Flash floods can sweep cars off the ground, wash out bridges and roadways, and cause devastating mudslides.

“Flash floods are deadly. They tend to be more deadly than tornadoes,” says Jonathan Gourley of the National Oceanic and Atmospheric Administration’s National Severe Storms Laboratory.

He says flash floods are becoming more common.

“As the climate changes and we warm, we see much more intense rainfall rates, and with that, we can have more frequent and extreme flash flooding events,” he says.

Gourley’s team developed a new system for monitoring and predicting flash floods. It combines hyperlocal radar measurements of rainfall with detailed data about elevation, hydrology, soil moisture, vegetation, and other information.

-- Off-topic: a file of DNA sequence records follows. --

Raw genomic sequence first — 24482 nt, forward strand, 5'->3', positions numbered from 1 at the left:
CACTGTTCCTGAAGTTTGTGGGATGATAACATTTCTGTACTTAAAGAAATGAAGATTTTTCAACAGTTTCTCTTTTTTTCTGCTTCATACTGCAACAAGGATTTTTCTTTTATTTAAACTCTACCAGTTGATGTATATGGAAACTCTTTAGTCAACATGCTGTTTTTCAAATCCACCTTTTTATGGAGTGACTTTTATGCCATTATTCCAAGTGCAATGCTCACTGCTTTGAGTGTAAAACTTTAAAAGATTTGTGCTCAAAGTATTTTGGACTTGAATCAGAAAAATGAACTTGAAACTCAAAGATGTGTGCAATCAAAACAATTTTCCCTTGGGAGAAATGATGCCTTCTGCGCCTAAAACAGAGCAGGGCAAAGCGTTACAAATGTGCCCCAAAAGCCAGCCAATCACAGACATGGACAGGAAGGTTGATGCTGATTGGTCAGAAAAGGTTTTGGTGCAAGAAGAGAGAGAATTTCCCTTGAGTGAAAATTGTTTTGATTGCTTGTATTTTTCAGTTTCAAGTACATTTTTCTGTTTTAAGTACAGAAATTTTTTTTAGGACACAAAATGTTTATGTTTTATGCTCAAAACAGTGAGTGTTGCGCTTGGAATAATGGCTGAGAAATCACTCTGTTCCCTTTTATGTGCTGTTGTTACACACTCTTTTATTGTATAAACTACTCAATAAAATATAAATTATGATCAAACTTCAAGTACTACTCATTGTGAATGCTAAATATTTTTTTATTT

“Is it concrete and flat there, or do we have a forested area?” Gourley says.

The system models what will happen to rain once it hits the ground in a particular place — for example, how much of it will be able to soak into the earth and in what direction it will flow if it cannot be absorbed.

So the system is helping forecasters nationwide issue more accurate, precise, and timely alerts to help keep people safe from dangerous flash floods.

Reporting credit: Sarah Kennedy / ChavoBart Digital Media